Now we know: she got an early start. Reborn, Journals & Notebooks, 1947-1963 (Farrar, Straus & Giroux; 318 pages), the first of three projected volumes selected from the diaries Sontag kept nearly all her life, is a portrait of the artist as a young omnivore, an earnest, tirelessly self-inspecting thinker fashioning herself into the phenomenon she will be. A typical entry: "Read the Spender translation of [Rilke's] The Duino Elegies as soon as possible." As soon as possible! She's 15.
Google Zeitgeist 2008
New York Times - United States
By Jack Bell This year’s Google Zeitgeist, where the Internet giant tracks the most popular search terms, revealed that when it comes to soccer in the ...A word for our times
The Oxford American dictionary's word of the year may not be one you've heard of. What's your buzzword of 2007?
November 19, 2007 1:30 PM |
Carnivores, omnivores, herbivores ... and now locavores. "Locavore" has been chosen by the New Oxford American Dictionary as its word of the year for 2007.
In case you're wondering, locavores are people who maintain a small carbon footprint by eating locally-produced food.Other contenders for the dictionary's 2007 title included "upcycling" - the transformation of waste materials into something more useful or valuable - and the verb "to tase" (stun with a Taser).
stun gun noun [C]
a device which produces a small electric shock in order to stop an animal or human from moving temporarily without harming them permanently
- An omnivorous person or animal.
- One that takes in everything available, as with the mind.
[From New Latin Omnivora, omnivores, from neuter pl. of Latin omnivorus, omnivorous. See omnivorous.]
You're not alone if you hadn't heard any of these before - we hadn't either. But what would you choose as the word that captures the zeitgeist of 2007?
- Excessively strict in behavior, morality, or opinions.
- Having or wearing a tightly laced garment.
straitlacedness strait'-lac'ed·ness n.
- ASIA 200
- JULY 31, 2009
Toyota Is First Across the Finish Line in Japan
But Victory for the Auto Maker Is Bittersweet, as It Overtakes GM to Become the World's No. 1 Auto Maker in a Time of Turbulence
The Final Countdown
By Daniel Politi
Posted Monday, Nov. 3, 2008, at 6:00 AM ET Take a deep breath, we're almost there. As the candidates race toward the finish line, all the papers lead with the final hours of the Longest Presidential Race in History.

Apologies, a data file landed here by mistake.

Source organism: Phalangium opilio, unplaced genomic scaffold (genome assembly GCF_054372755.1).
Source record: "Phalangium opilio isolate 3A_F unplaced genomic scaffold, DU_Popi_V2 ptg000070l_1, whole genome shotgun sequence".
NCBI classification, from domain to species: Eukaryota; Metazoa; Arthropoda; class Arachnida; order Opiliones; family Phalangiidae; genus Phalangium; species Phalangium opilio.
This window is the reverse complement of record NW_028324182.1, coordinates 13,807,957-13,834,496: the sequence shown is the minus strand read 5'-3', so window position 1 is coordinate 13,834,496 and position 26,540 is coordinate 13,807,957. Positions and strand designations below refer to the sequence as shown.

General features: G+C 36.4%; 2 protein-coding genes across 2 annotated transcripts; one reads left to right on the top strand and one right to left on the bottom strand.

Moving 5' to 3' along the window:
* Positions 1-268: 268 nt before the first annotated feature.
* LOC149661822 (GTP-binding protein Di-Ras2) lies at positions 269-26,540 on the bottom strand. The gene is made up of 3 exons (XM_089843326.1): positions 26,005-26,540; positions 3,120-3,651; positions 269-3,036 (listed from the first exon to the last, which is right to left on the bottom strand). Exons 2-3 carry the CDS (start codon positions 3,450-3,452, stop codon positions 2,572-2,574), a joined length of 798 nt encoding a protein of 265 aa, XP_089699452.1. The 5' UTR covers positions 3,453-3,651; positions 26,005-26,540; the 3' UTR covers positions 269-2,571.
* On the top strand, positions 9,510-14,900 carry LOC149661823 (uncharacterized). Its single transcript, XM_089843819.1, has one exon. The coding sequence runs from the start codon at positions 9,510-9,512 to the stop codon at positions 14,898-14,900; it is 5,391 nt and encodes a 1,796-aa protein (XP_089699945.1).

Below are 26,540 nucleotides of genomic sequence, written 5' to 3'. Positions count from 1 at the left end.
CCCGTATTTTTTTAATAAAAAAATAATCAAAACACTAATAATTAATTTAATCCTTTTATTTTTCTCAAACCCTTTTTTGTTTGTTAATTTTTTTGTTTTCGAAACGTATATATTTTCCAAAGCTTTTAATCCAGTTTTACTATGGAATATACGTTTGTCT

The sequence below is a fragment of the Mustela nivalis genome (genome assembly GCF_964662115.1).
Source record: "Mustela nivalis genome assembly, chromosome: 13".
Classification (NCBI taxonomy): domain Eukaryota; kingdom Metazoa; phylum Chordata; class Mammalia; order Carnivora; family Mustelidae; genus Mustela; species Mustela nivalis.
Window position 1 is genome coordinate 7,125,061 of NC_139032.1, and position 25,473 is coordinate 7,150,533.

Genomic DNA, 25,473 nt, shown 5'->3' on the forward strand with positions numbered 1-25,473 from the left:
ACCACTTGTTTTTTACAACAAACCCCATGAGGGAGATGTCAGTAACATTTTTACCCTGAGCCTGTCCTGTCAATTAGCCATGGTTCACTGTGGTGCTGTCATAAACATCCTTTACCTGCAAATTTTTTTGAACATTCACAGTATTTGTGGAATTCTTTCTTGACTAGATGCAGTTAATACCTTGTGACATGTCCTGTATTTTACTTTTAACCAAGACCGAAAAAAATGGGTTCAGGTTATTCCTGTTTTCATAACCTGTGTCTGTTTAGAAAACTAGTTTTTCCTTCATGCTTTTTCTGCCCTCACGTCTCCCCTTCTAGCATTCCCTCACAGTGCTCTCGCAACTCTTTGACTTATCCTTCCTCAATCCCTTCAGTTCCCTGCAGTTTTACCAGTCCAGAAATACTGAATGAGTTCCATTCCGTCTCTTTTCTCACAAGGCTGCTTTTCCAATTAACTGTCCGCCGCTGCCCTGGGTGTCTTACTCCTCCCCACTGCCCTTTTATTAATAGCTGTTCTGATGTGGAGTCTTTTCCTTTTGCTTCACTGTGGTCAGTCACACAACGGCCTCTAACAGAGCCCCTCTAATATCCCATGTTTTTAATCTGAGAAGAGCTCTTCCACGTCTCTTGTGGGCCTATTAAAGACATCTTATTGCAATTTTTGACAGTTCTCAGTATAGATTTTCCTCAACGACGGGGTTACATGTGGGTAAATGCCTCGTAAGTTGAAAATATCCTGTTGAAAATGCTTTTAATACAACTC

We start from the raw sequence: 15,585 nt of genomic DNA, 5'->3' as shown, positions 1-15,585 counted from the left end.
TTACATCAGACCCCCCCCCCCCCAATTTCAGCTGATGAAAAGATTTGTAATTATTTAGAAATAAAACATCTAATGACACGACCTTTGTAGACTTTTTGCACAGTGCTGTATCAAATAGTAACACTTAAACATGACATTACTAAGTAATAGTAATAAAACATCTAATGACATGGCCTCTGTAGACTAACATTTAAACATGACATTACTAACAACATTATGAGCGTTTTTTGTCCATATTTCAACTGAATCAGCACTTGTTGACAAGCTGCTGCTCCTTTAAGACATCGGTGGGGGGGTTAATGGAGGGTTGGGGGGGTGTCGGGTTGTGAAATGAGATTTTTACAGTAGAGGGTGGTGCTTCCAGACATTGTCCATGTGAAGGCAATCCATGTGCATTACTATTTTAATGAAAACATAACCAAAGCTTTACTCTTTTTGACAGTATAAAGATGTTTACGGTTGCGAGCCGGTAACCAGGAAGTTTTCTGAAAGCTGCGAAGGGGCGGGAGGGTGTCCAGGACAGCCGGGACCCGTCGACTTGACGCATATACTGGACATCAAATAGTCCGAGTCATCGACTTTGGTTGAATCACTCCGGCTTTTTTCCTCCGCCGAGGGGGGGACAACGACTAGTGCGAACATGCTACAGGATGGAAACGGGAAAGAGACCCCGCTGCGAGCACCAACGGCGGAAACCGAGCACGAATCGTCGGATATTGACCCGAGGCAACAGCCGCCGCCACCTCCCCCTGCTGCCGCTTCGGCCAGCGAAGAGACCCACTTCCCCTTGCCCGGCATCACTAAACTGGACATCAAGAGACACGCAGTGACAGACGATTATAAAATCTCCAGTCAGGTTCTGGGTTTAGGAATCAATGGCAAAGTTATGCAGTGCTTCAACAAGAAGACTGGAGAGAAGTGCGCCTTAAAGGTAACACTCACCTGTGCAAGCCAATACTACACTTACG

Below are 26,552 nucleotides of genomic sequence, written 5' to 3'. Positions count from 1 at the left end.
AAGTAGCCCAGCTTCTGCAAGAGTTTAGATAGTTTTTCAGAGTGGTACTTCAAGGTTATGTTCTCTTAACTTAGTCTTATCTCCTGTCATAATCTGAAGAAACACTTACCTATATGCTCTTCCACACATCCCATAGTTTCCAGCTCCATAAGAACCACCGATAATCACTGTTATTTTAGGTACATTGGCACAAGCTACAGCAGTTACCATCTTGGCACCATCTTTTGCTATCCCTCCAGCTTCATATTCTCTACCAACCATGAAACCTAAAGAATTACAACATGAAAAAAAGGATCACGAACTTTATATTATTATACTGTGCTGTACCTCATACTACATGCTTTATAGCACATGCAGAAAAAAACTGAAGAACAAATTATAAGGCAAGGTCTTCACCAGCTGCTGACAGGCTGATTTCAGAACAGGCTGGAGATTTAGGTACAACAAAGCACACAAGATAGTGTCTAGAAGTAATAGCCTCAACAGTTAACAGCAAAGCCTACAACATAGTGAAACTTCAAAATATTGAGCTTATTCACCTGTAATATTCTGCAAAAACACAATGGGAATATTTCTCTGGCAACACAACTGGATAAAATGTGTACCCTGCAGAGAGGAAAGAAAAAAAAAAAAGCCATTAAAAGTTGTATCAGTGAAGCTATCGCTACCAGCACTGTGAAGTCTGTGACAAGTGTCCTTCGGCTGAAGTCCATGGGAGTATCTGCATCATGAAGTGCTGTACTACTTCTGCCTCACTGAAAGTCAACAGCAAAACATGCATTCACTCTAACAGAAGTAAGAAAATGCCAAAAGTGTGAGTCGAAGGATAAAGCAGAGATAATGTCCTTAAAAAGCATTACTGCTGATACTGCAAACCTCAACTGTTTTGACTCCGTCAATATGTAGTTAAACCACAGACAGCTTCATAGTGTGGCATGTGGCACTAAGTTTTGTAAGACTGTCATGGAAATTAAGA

Wall Street Journal
Japan's second-largest securities business group by revenue said its net profit in the fiscal first quarter soared to Y17.87 billion from Y5.89 billion a ...
with the pound key (#).
with the pound key (#).
370 x 321 - 22k - jpg
joint-stock a. 株式共有の.
joint-stock bank 〔英〕 株式銀行 ((略 JSB)).
joint-stock company 〔英〕 株式会社.
Stock or capital funds of a company held jointly or in common by its owners.
These are indictments of capitalists, not of capitalism. Capitalism comes in many varieties and the cavalier thesis that less regulation is always better has been exposed as false; but the main features of the liberal market economy – private property rights, smart but even-handed and arms-length regulation, and democratic politics – are uncontested. Capitalism's worst crisis in 70 years has not prompted a serious alternative vision of society.
The arm's length principle (ALP) is the condition or the fact that the parties to a transaction are independent and on an equal footing. Such a transaction is known as an "arm's-length transaction". It is used specifically in contract law to arrange an equitable agreement that will stand up to legal scrutiny, even though the parties may have shared interests (e.g., employer-employee) or are too closely related to be seen as completely independent (e.g., the parties have familial ties).
Not contested: an uncontested divorce; the uncontested leader.
But in Brooklyn, a 24-year-old officer, with three years on the force, seemed less inclined to walk away from verbal abuse.
“We say, ‘Back down,’ ” he said. “If they don’t back down and start making direct threats, that’s an offense. They don’t get a free pass.”
1. Reverse one's upward course, descend. For example, When she saw the wasps' nest on the roof, she hastily backed down the ladder. This literal usage usually refers to something one has climbed, such as a ladder or mountain. [Mid-1800s]
2. Also, back off. Retreat or yield. For example, As the watchdog began to snarl the letter carrier backed off, or You have a good point; now don't back down when you present it to the board. [First half of 1900s] Also see back away, def. 2.